Both of us have spent considerable time researching the pollen found in archaeological sites in Peru. From our past research, we have found that it is highly unlikely or nearly impossible to recover pollen in human coprolites and mummies from tuber and root plants. During the early 1970s I (Bryant) worked at the Andean site of Ayacucho with Richard MacNeish. During that period we found nearly 100 human coprolites, which were thoroughly examined first by Eric O. Callen and then by Bryant. None of those coprolites contained any pollen from the list of root and tuber types found by Geyer et. al (2003). In a second study from 1990-1994, we conducted additional pollen analyses of coprolites from Peruvian mummies (Reinhard and Bryant 1994; Reinhard 1993, n.d.). Although, we knew that roots and tubers were a starch source used by prehistoric groups in the region, we found no pollen evidence for the use of these starch sources.
To develop a method for tuber root identification in coprolites, I (Reinhard) collected a diversity of native roots and tubers that were being grown as crops. The samples examined included species reported by Geyer et al. (2003). Using those Andean tuber reference collections, Vinton (1997) and Nelson (1997) found that the distinctive starch grains of these plants did preserve through human digestion and could be recovered in the digestive tracts of mummies. The starch grains were also recovered from burials and coprolites. However, during these studies no arracacha, maca, yuca, oca, nor potato pollen was ever recovered.
In an analysis of 46 coprolites, examined primarily for starch and pollen remains, from the Lluta Valley of Chile, Vinton (1997) found yuca starch grains in seven coprolites, oca starch grains in four coprolites, and various types of potato starch grains in four coprolites. Nevertheless, even though there was proof that these foods had been eaten, none of the coprolites contained the pollen from any of these species (Vinton 1997). Similarly, our analysis of 25 Chiribaya mummies from southern Peru commonly revealed yuca starch grains, but no yuca pollen (Reinhard and Bryant 1994; Reinhard et al. n.d.).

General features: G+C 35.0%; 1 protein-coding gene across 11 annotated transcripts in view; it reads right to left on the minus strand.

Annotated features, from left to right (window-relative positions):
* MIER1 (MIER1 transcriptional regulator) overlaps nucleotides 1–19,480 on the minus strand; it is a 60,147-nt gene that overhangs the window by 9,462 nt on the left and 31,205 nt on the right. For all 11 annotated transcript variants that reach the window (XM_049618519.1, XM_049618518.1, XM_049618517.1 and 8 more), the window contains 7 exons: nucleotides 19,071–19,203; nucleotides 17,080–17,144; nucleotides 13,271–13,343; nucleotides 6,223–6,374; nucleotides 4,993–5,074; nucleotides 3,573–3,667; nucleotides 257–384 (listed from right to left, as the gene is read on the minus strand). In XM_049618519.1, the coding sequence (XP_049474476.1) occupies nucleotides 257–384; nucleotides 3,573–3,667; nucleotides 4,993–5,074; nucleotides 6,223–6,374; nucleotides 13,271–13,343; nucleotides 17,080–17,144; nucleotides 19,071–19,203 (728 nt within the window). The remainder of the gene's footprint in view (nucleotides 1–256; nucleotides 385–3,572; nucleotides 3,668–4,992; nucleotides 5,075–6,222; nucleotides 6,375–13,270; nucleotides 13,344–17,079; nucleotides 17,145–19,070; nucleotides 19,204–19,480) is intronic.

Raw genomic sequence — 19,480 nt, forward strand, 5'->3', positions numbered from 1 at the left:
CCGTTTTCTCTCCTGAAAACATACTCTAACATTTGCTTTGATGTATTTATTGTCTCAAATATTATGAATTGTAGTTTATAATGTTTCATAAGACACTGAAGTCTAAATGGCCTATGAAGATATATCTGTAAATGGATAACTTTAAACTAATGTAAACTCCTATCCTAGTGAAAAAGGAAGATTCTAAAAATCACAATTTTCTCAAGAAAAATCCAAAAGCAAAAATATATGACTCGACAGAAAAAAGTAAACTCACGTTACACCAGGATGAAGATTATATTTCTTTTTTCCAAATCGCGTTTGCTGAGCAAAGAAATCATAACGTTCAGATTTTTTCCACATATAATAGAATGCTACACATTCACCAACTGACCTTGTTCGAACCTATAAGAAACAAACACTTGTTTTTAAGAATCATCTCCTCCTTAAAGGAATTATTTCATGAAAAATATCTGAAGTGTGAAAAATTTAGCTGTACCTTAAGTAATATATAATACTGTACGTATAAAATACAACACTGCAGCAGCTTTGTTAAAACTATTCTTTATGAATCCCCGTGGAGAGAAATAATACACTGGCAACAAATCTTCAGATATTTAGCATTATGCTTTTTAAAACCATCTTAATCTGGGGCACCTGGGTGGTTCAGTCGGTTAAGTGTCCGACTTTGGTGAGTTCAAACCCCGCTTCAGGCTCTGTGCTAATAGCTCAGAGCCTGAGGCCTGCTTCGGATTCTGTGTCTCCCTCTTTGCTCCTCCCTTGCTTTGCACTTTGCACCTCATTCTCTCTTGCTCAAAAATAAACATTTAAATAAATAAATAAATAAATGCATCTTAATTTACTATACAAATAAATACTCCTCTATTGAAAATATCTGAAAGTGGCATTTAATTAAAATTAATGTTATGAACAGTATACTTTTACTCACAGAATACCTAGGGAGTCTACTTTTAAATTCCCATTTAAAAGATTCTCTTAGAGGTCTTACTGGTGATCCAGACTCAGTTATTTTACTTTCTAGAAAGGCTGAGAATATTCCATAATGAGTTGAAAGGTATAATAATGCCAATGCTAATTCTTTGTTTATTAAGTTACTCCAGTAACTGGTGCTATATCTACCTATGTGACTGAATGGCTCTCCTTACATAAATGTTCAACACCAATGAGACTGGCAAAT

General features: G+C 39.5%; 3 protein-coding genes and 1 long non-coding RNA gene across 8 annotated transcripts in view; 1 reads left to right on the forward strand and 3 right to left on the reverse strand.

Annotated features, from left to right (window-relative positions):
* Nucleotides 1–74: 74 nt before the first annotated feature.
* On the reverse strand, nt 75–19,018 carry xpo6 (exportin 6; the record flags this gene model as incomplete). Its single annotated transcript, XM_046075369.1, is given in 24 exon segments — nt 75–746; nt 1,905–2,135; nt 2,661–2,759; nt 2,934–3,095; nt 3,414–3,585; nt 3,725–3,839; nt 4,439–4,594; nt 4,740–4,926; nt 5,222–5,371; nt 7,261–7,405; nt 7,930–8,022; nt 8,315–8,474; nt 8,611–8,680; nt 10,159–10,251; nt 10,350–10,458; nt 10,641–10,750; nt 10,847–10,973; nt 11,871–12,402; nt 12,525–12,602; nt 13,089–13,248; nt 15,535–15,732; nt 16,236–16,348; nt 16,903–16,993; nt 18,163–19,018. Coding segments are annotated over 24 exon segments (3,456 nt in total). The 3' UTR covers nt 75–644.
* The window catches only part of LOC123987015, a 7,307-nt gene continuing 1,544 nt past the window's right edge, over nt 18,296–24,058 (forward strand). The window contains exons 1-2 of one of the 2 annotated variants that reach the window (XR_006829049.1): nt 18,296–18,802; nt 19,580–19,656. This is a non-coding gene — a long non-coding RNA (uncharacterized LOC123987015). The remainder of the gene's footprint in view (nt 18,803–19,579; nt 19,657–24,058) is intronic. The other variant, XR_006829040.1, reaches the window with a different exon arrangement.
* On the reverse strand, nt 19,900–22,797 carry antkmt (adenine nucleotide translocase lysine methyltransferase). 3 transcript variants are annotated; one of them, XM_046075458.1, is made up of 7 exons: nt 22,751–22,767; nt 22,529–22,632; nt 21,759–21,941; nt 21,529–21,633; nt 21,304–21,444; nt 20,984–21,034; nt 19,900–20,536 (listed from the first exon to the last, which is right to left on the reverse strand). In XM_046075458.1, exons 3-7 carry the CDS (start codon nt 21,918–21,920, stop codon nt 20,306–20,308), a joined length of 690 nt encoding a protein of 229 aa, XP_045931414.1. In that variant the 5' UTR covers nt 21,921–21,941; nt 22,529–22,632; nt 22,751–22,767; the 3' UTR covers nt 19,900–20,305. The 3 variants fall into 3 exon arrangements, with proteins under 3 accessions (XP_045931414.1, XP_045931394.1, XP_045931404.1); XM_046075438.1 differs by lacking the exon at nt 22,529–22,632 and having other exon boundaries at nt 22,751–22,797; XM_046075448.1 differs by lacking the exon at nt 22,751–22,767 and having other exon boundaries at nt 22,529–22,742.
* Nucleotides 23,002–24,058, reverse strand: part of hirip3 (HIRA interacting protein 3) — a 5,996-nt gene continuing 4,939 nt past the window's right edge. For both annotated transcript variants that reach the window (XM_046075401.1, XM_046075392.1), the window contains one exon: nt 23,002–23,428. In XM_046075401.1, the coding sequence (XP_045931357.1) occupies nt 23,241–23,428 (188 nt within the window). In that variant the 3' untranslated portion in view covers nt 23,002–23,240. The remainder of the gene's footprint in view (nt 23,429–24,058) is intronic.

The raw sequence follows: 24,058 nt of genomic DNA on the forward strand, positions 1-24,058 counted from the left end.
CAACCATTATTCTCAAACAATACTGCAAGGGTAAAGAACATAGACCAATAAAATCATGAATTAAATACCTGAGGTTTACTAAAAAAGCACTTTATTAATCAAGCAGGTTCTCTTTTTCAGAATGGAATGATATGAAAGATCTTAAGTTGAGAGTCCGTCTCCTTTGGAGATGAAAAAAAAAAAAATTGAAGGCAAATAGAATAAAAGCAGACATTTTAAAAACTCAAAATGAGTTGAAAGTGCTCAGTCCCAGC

The reason for the absence of these root and tuber plant pollen types in coprolites is quite simple. These plants are insect pollinated and very little pollen is produced by them. By the time the roots and tubers have matured for harvest and are then prepared as food, the flowers, which are above ground, have withered and are gone. Even if some of the pollen from these root and tuber crops might have fallen to the ground and become part of the soil, when the tubers were cleaned, washed, and prepared as food, attached soil pollen would have been lost. Therefore, it seems to us that it would be nearly impossible to have the pollen from these plants included as part of the food when these roots and tubers were eaten.
The pollen identifications reported by Geyer et al. (2003) include ciruela (Bunchosia armeniaca) and tarwi (Lupinus mutabilis), both of which come from plants that are known to be high- elevation cultigens. Ciruela grows between 1,500 and 2,400 masl (NRC 1989). Tarwi can be grown as low as 800 masl but it is more commonly grown at higher elevations up to and higher than 3,000 masl (NRC 1989). Because of the ecology of these two plants, and because they are endemic to higher-elevation habitats, we think that it is probable that these pollen identifications from the Dos Cabezas site are also in error. tarwi